Looking at my own illustrations and the board here in my hand.... I just came to the realization that both boards are the same (if you have the non resistor version).  If you remove the phototransistor components you could essentially solder either the QRE1113 or the EE-sy124 to opposite sides of the board, and have the same thing.....  Probably would have been a lot easier than the pcb hack job I came up with. 

That's interesting, never considered that the sensor change would be a mirror image.

I found a tach board that has a reference corner etched on the board suggesting pad placement might be relative to the corner:

ps2 tach dimensions

That's an interesting observation about the mirrored pinouts.  I suppose the new board could be used for either version with the silk-screen on each side showing version.  OTOH, the EE-SY124 is obsolete so why bother...but then again I'd think there are equivalent parts that use the same pinout.

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  • ps2 tach dimensions

If the board can be reversible, why not?   The only wild card is where to position the optional resistor for LocoSound applications.  The other consideration is the wiring would be backwards, so that would have to be made clear.

The other oddity is some of the tach boards have a hole in the tang, I'm sure there's a reason for some application.  Maybe my universal board would also have the hole, it doesn't appear to affect it's use to replace ones without the hole.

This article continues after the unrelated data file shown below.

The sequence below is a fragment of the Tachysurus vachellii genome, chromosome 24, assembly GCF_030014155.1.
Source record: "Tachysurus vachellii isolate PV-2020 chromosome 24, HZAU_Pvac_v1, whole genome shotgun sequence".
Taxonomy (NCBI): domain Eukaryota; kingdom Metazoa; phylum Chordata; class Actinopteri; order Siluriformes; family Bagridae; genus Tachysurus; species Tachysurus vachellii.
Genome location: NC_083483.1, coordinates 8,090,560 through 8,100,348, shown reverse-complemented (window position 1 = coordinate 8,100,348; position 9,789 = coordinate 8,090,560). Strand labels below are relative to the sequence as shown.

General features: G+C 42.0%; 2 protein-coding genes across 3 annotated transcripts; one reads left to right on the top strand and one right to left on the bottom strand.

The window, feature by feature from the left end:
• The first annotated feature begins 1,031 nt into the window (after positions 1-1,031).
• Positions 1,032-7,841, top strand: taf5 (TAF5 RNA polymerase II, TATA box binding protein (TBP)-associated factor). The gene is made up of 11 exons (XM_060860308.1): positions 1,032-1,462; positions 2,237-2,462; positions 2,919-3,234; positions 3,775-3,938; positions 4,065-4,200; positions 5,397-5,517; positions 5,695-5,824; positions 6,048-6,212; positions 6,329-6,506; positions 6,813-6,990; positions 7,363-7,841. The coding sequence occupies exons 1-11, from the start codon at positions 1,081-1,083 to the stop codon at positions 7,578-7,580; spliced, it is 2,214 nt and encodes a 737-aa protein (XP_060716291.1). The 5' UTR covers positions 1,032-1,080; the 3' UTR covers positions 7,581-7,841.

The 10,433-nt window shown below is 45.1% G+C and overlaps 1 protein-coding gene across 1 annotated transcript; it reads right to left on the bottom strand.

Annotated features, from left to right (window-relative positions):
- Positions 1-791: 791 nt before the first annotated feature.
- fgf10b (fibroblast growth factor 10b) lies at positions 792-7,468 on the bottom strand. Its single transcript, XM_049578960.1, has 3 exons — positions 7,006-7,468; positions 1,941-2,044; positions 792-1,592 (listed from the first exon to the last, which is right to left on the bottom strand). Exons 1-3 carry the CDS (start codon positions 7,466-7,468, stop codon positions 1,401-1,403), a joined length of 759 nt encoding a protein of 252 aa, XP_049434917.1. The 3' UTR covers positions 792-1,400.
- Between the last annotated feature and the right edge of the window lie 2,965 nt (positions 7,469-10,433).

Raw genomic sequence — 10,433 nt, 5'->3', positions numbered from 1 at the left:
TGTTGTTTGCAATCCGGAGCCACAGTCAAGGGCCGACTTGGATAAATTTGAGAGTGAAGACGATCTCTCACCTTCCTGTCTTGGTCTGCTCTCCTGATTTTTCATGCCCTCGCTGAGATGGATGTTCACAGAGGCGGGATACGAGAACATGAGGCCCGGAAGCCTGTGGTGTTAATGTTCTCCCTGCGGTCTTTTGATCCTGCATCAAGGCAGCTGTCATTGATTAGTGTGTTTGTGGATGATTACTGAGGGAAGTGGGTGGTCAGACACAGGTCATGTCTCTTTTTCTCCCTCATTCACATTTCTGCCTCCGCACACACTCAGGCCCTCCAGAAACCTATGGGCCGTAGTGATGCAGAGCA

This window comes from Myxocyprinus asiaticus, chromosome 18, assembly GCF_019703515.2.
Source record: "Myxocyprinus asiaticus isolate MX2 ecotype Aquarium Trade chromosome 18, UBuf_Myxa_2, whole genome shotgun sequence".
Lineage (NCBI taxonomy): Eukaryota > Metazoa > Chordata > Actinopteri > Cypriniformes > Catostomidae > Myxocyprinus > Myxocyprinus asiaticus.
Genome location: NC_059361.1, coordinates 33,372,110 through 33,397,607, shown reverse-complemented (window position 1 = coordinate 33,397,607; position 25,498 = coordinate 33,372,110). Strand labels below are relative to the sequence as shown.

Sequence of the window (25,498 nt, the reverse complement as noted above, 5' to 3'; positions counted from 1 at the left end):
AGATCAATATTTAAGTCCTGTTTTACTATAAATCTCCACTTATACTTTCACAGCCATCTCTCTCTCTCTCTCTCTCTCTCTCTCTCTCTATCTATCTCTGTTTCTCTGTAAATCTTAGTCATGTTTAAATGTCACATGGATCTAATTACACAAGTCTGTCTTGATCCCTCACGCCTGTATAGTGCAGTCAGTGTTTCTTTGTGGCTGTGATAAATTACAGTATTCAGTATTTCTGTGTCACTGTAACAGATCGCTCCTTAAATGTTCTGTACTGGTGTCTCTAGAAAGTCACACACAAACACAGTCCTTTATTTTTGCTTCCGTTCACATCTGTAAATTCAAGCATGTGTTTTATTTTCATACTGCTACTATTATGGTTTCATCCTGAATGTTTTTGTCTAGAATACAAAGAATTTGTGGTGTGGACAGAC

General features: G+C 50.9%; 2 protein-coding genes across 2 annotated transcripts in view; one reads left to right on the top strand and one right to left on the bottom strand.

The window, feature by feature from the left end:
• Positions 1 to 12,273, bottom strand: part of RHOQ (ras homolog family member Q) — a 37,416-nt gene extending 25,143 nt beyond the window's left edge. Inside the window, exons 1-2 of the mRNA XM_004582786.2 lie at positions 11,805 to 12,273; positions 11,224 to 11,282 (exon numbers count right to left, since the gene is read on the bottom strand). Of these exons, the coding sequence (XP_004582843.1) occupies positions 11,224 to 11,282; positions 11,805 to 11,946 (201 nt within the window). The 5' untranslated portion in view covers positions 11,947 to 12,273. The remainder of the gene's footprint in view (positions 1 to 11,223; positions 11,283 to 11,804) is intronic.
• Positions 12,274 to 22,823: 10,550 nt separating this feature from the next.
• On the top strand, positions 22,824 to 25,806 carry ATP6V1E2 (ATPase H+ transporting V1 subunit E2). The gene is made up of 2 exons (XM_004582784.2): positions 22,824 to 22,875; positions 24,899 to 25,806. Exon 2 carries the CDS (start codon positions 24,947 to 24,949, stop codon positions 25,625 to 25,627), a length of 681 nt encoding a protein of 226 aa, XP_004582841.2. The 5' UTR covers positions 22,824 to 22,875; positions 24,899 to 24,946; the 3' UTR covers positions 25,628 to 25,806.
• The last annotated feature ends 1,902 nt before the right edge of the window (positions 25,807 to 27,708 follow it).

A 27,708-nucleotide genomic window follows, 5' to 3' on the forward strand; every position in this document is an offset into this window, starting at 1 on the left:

Silkscreened on both sides, the proper sensor and also the corner cut orientation should be added as well.

If the board can be reversible, why not?   The only wild card is where to position the optional resistor for LocoSound applications.  The other consideration is the wiring would be backwards, so that would have to be made clear...

I think the pads for the resistor might need to go on both sides.  Especially for the case of a spacer under the sensor, the resistor must go on the other side of the board.  I don't have a LocoSound tach but it looks like an 0805 might fit (as shown below).  It appears they violated some design rules placing the resistor pad overlapping the sensor pad depicted in red below.

locosound tach hack

I'd think a thin trace between the 2 pads might be simplest.  Cut the trace (thin blue line) if installing the resistor. Of course you'd have to cut the trace on both sides of the board; or run vias thru the two SMT pads so the shorting trace is only on one side.

Since I'm not doing the work I can only make peanut-gallery comments, but it seems like the instructions to support either chip is much more complex than if just supporting the QRE. 

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  • locosound tach hack
Last edited by stan2004

Yep, I might just make a board to support the readily available sensor.  Perhaps we're gilding the lily with all the options.

I figured the resistor would be on the opposite side from the sensor.  FWIW, for my Chuff-Generator, I don't have any spacer, the sensor is just extended on it's leads.  The spacer doesn't do anything that useful unless you're ham-handed.

Last edited by gunrunnerjohn

Speak now or forever hold your peace!   Here's what I have for the QRE1113 replacement. Check it over and see if there are any wiring or dimensional issues that you can see.